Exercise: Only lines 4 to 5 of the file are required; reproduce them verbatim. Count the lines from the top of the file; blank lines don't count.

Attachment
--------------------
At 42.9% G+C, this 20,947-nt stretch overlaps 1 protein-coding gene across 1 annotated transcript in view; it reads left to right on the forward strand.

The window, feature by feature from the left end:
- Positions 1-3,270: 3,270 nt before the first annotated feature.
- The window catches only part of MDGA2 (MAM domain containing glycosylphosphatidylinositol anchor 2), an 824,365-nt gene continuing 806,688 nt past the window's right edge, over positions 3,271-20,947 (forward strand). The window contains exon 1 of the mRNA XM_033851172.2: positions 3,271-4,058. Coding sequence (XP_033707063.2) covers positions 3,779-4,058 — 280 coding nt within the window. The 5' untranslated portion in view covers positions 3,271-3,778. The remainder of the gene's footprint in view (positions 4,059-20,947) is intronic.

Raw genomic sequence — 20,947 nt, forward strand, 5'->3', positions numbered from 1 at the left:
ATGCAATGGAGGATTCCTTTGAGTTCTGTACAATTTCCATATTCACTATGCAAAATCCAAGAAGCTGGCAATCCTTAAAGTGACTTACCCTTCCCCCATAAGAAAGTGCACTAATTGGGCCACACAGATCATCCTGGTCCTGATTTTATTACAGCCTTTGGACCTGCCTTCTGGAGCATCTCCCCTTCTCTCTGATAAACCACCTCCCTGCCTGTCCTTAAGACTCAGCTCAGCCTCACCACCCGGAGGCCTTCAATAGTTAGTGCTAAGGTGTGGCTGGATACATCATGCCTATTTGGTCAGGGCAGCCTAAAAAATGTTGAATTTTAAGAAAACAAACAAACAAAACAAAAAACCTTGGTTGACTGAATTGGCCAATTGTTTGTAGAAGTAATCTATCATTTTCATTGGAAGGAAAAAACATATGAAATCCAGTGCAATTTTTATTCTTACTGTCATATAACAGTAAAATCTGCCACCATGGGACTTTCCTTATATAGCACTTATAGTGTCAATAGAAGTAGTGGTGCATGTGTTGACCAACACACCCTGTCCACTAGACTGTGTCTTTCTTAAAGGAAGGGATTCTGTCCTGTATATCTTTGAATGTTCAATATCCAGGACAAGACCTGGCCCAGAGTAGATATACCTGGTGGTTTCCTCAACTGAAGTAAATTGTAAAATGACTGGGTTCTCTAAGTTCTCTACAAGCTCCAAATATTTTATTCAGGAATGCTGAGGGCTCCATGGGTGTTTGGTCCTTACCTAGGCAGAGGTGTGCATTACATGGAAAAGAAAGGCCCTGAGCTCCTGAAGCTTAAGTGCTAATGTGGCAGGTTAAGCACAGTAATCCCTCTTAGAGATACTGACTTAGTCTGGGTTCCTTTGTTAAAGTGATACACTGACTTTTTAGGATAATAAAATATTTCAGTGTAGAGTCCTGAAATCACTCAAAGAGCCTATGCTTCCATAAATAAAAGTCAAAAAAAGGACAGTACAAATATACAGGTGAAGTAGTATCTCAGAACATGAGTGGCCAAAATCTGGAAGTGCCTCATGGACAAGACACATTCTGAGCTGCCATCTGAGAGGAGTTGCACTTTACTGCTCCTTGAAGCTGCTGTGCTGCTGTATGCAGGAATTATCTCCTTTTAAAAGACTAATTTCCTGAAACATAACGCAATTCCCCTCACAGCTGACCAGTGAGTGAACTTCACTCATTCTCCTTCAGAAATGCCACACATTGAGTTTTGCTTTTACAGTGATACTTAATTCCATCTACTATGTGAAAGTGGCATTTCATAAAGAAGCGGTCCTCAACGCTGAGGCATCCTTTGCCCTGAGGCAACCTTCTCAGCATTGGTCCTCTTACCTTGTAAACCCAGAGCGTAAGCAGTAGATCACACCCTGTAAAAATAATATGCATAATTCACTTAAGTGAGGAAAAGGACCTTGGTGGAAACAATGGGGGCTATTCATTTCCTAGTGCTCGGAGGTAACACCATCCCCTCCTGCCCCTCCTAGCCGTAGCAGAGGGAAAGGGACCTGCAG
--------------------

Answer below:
- The window catches only part of MDGA2 (MAM domain containing glycosylphosphatidylinositol anchor 2), an 824,365-nt gene continuing 806,688 nt past the window's right edge, over positions 3,271-20,947 (forward strand). The window contains exon 1 of the mRNA XM_033851172.2: positions 3,271-4,058. Coding sequence (XP_033707063.2) covers positions 3,779-4,058 — 280 coding nt within the window. The 5' untranslated portion in view covers positions 3,271-3,778. The remainder of the gene's footprint in view (positions 4,059-20,947) is intronic.

Raw genomic sequence — 20,947 nt, forward strand, 5'->3', positions numbered from 1 at the left: